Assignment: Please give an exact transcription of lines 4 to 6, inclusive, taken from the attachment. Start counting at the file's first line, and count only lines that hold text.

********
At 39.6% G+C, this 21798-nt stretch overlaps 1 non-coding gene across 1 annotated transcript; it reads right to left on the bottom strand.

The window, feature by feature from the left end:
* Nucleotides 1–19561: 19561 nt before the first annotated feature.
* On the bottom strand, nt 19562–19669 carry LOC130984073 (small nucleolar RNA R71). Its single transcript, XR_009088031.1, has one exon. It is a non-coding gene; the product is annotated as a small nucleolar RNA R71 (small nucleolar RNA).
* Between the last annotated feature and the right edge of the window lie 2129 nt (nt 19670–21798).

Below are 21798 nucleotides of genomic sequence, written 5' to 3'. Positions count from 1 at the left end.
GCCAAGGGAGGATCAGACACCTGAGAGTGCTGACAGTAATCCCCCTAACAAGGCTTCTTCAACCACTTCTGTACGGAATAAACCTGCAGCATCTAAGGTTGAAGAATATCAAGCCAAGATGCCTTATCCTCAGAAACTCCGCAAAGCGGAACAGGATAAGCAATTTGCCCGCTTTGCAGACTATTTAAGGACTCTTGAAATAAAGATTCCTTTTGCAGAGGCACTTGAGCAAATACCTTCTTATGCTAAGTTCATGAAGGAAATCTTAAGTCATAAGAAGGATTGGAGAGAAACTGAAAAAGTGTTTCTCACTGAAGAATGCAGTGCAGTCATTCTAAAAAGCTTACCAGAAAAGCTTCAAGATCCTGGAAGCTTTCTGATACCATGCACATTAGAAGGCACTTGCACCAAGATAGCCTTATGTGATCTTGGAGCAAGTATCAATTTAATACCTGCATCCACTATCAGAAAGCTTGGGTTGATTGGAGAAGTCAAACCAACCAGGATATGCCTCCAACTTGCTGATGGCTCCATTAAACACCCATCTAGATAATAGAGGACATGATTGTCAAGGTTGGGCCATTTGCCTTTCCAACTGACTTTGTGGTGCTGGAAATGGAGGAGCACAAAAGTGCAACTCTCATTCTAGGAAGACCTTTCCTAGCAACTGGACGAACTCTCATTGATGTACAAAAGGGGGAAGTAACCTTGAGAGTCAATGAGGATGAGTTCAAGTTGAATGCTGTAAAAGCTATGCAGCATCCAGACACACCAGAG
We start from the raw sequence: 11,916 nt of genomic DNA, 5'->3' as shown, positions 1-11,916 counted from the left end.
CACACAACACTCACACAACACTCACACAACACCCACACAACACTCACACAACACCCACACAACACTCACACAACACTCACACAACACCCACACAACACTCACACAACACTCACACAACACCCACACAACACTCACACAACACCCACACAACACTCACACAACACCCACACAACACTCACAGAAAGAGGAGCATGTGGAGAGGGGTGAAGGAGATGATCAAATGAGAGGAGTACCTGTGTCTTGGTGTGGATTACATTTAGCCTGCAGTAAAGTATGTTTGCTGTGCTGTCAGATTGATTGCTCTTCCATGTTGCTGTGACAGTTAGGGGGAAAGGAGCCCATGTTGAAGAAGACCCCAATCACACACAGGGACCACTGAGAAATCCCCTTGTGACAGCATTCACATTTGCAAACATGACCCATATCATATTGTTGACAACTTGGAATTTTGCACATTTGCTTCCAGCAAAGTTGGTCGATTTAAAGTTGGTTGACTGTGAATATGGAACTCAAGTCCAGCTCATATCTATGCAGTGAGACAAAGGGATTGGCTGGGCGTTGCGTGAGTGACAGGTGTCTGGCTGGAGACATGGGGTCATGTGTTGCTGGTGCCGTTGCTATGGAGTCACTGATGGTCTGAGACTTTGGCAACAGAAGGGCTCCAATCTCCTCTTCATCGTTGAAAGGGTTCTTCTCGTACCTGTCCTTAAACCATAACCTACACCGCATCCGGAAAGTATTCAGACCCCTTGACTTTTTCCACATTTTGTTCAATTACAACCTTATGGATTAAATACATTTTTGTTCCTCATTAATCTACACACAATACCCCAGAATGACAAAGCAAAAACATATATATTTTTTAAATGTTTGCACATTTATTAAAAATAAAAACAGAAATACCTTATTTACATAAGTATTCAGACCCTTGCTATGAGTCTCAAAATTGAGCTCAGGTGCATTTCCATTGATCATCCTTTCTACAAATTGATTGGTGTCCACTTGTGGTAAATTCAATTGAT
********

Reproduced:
* On the bottom strand, nt 19562–19669 carry LOC130984073 (small nucleolar RNA R71). Its single transcript, XR_009088031.1, has one exon. It is a non-coding gene; the product is annotated as a small nucleolar RNA R71 (small nucleolar RNA).
* Between the last annotated feature and the right edge of the window lie 2129 nt (nt 19670–21798).

Below are 21798 nucleotides of genomic sequence, written 5' to 3'. Positions count from 1 at the left end.